Making history might not have been first and foremost on the minds of the Lakota East Thunderhawks going into their game on Tuesday against Oak Hills, but they blitzed the Highlanders as if it was dominating their thoughts.
Lakota East opened the game with a 15-0 run before settling for a 48-34 final that clinched the Thunderhawks’ second consecutive Greater Miami Conference boys basketball championship.
Playing its regular-season home finale, Lakota East (19-2, 14-1 GMC) extended its winning streak to 10 games while becoming the first Lakota district high school to win back-to-back GMC titles. The win left the Thunderhawks with a two-game lead in the conference and one to play – at Lakota West on Friday.
“We might’ve mentioned it, but I think they were focused on just winning a championship,” said Lakota East coach Clint Adkins, whose team can reach 20 regular-season wins for the first time since the 2014-2015 team was 20-2 going into postseason play.
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“They told us in practice on Sunday,” said junior Nate Johnson, who led both teams with 12 points and three assists, including a precious behind-the-back pass in the lane to senior Alex Mangold for a wide-open layup and a 30-17 lead going into the fourth quarter. “That’s a great accomplishment.”
The Thunderhawks withstood a 7-minute, 42-second scoring drought to lead by as many as 19 points against an Oak Hills (15-6, 12-3) team that was the last to beat them, 53-46 on January 7 at Oak Hills. Despite the slump, Lakota East shot a sizzling 69.2 percent (9-of-13) from the field in the second half and 56.7 percent (17-of-30) for the game.
The teams combined to go 26-of-29 on free throws, including Oak Hills’s 14-of-15.
Lakota East deployed an all-senior starting lineup on Senior Night. Raucous introductions included Mark Krajewski tossing a football into the student cheering section and classmate Alex Mangold shooting a selfie with the students cheering in the background.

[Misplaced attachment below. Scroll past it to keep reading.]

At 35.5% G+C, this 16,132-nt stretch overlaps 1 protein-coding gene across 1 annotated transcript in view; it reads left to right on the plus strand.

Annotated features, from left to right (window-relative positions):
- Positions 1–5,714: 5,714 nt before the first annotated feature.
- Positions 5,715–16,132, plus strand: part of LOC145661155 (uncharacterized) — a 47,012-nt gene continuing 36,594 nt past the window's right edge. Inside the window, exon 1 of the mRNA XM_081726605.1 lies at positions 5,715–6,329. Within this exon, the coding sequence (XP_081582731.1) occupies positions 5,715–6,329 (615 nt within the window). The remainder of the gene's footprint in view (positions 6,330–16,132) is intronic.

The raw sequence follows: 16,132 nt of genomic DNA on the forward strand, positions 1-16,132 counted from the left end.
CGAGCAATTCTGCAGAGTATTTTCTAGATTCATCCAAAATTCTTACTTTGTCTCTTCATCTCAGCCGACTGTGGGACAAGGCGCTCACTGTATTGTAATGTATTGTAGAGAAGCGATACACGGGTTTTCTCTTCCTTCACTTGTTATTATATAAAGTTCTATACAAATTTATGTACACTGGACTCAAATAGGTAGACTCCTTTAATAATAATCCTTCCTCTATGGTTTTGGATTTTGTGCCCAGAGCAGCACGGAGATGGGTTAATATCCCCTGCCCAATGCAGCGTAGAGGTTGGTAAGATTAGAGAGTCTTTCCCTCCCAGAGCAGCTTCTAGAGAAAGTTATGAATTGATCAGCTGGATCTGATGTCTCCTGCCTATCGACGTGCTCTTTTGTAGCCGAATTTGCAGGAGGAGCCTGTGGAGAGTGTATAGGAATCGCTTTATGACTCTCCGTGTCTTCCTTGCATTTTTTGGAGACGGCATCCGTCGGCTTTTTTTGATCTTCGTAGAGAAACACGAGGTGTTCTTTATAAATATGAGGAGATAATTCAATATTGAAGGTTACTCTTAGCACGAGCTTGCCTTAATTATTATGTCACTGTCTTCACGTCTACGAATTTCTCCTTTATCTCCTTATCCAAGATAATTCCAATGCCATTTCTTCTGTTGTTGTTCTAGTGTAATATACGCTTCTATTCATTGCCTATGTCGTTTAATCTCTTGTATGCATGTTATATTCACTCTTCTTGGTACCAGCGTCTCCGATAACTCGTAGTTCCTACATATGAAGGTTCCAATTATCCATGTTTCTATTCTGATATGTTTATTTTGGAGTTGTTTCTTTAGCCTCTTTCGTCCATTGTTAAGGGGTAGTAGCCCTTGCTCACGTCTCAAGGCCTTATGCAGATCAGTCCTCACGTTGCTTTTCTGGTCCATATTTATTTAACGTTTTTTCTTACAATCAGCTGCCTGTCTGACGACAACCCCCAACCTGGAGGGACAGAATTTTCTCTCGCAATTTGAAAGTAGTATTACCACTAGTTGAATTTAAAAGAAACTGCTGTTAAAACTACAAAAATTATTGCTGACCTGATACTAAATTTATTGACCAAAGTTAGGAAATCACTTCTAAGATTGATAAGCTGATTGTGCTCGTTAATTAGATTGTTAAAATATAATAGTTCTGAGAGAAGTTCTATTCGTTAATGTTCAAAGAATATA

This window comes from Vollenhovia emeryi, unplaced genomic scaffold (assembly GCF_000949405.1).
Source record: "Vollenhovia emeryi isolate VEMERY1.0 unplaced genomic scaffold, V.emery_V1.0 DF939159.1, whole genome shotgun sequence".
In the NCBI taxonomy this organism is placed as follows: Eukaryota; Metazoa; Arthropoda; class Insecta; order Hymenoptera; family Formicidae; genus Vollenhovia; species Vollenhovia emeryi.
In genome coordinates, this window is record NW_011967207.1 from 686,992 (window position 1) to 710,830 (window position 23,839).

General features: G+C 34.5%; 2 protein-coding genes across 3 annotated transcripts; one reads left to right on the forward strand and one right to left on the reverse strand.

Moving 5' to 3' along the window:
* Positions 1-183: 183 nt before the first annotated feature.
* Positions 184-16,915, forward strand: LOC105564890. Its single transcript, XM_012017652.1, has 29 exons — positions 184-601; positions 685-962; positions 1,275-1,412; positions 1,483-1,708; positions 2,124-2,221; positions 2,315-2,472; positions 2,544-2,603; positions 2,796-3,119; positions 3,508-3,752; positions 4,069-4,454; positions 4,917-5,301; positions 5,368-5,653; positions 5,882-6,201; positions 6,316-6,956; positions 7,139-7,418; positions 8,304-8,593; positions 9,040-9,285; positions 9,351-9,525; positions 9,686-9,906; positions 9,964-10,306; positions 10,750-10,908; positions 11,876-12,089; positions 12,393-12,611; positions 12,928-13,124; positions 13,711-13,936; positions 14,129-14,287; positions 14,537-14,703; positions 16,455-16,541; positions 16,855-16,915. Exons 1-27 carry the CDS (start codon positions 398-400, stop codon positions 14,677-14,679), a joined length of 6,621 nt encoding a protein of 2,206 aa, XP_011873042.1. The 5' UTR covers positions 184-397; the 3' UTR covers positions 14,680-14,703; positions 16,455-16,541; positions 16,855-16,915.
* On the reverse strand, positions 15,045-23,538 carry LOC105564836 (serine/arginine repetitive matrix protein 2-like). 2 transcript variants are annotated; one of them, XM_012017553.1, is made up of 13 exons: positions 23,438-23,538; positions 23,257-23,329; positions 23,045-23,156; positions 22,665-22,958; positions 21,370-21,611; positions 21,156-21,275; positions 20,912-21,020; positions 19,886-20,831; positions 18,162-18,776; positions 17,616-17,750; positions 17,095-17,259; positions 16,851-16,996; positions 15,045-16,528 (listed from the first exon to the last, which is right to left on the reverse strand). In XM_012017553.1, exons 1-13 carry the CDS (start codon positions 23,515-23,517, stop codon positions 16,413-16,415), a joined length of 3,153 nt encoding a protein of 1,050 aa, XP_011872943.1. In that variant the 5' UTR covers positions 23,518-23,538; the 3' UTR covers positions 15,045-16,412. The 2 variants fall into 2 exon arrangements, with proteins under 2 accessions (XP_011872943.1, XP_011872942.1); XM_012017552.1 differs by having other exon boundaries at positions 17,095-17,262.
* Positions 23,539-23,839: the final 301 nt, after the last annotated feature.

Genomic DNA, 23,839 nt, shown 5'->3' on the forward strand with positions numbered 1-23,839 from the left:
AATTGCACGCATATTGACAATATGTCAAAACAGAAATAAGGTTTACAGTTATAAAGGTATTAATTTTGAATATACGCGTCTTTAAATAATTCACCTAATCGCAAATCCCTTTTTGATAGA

The Highlanders needed 7 minutes, 50 seconds to get on the scoreboard and 14:24 to reach double figures. Oak Hills committed six turnovers before scoring, leading to Lakota East’s 9-2 advantage in points off turnovers before halftime.
“They only turn the ball over 9-1/2 times a game,” Adkins said of Oak Hills. “They’re fundamentally sound and well-coached. We were jacked up, but we stuck to the game plan, and they defended their tails off.”
“Our defense has improved a lot since the start of the season,” Johnson said.
Johnson, who missed Lakota East’s win at Princeton on Friday with strep throat, came off the bench to score six points in the first quarter, including a jumper at the buzzer to give the Thunderhawks a 17-2 lead. He also escalated the fervor in the gym by stripping a Highlander of the ball near midcourt and flying in for a ferocious dunk.
“Plays like that can give you momentum,” said Johnson, his face lighting up at the reminder. “The first group gave us a spark, and me being able to come off the bench and continue it was great.”
Oak Hills cut the deficit to six points midway through the third quarter before – in a span of 59 seconds – senior Kaden Fuhrmann connected on a short jump shot, Johnson scored on a layup and senior Trevor Howard sank a 3-pointer from the right corner to give the Thunderhawks a 28-17 lead with 2:17 left in the period.
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